So there are indeed some significant differences between having a criminal history sealed or erased. One wipes the slate clean, the other does not. If a criminal history is sealed, it can still be accessed under special circumstances. If that same record is erased it can never be accessed again. This is important when it comes to cases that may have to be reopened. If a person has had their history removed, they can never be charged in connection to that crime again. In the case of a closed record, the person may be charged again if new evidence is ever brought to light.

If given a choice, people would most likely choose to have a criminal history erased as opposed to having it sealed. But as we already know, this option is not always available. Some states will only seal a person’s criminal history, they do not actually erase it. There are also differences in which crimes can be erased that vary from state to state.

How To Get Record Expunged

There are ways to find out in advance how the court will react to a person’s request to have their criminal history sealed or expunged. The best choice is to consult with a good attorney, and find out what options are available to you. Another thing a person can do is research their options on the Internet, or at their local law library.

It is essential that a person realize their options when it comes to their criminal charges. Not everyone is aware that criminal charges become part of a permanent record that goes everywhere they do. Whether a person is found guilty or cleared of all charges, the fact that there were charges filed remains on record, which is why having a criminal history expunged or sealed becomes important. You can check your records with a free criminal background check and see for yourself.

Many people are surprised when they find out who has access to their criminal history. This information is not only available to banks and prospective employers. This information can also be accessed when a person wants to buy a firearm, or hunting license. It can also be used against a person that is applying for educational assistance or loans.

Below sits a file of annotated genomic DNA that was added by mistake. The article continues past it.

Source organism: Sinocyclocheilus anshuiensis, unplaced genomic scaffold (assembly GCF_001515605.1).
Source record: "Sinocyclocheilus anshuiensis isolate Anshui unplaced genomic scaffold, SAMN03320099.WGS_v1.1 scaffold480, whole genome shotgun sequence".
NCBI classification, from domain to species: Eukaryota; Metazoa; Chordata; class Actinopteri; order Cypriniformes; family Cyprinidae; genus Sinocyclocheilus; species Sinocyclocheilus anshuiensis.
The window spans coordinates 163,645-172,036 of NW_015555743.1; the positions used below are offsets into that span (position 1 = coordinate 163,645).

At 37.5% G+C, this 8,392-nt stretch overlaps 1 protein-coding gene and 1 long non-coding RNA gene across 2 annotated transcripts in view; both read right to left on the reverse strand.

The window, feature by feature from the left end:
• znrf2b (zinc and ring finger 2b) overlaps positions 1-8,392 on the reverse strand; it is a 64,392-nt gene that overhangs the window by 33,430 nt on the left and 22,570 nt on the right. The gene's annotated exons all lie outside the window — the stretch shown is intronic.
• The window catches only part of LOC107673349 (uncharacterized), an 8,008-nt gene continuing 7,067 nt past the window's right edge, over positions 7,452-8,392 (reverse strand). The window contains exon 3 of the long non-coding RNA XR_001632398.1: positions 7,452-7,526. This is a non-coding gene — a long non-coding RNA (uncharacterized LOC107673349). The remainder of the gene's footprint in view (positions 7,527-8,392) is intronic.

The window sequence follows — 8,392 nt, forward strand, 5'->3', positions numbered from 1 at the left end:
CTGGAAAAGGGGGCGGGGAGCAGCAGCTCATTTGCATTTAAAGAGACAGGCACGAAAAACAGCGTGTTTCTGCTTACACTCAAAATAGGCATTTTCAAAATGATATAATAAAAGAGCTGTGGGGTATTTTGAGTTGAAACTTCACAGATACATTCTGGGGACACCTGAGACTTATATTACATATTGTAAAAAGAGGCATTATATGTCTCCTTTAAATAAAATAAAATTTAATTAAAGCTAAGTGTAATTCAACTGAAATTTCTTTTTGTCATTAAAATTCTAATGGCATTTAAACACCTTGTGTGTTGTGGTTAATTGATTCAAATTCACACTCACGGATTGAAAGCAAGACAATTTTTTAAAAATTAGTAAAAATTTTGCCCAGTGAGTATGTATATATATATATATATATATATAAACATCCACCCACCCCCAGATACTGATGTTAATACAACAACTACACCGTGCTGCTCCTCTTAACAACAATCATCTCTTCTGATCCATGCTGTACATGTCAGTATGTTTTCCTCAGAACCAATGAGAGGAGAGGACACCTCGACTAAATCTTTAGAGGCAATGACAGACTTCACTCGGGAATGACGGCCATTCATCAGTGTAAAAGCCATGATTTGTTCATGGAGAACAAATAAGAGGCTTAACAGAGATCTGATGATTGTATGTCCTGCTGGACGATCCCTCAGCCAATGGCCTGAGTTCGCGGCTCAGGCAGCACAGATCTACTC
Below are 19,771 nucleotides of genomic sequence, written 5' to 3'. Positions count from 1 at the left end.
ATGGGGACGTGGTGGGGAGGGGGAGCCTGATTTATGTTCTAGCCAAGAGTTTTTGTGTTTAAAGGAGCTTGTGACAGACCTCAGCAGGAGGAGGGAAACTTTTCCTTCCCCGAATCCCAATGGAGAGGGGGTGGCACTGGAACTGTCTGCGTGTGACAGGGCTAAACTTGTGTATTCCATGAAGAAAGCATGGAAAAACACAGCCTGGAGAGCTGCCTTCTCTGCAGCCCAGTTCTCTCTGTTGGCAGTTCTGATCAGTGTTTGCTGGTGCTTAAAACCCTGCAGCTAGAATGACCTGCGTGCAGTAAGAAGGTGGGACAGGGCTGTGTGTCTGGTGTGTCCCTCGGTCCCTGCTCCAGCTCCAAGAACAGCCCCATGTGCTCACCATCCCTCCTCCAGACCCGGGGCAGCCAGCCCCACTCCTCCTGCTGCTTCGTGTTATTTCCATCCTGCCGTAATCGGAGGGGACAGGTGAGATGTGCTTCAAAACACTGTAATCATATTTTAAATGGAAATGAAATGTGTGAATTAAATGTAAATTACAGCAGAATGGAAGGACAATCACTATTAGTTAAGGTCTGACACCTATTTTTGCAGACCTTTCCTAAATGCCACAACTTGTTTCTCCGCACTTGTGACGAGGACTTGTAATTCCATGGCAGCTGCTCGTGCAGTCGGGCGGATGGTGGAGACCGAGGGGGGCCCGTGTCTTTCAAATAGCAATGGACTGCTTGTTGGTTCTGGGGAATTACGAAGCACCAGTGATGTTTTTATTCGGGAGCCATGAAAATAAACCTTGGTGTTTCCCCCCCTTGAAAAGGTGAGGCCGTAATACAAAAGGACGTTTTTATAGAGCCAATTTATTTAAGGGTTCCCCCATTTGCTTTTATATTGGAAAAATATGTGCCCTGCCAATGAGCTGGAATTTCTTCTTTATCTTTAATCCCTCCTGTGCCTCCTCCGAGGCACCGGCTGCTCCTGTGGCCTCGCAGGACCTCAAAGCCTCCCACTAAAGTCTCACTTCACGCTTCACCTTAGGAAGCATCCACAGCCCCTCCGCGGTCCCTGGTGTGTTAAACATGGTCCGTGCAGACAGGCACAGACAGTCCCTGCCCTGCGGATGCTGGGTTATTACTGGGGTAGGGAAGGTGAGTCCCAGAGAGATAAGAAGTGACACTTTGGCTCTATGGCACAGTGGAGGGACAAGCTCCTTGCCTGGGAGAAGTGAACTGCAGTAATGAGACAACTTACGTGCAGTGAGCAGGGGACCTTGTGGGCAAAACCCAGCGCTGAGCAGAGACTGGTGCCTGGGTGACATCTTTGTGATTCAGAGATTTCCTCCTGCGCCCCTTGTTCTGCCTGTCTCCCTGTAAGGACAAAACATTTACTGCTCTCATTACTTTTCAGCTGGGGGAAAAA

People who are applying to adopt a child may also find that their criminal history has been used to decide against them. The same thing goes when a person is applying for any kind of federal disaster relief. A person with a criminal history can also be denied credit, and turned down for health or life insurance. Charitable agencies that use volunteers are also allowed to look at this information, and they may choose to not allow a person to volunteer.

It may seem unfair when a person finds that their criminal history has been used against them in a negative manner. It really isn’t though. In most cases, it is done to protect a business or individual from future liability. Or to say the same thing another way, no one will hire someone if they think that person is going to commit a crime. So if you are one of those people who is trying to move past life’s mistakes, you may want to consider finding out whether or not you can have your records expunged or permanently sealed.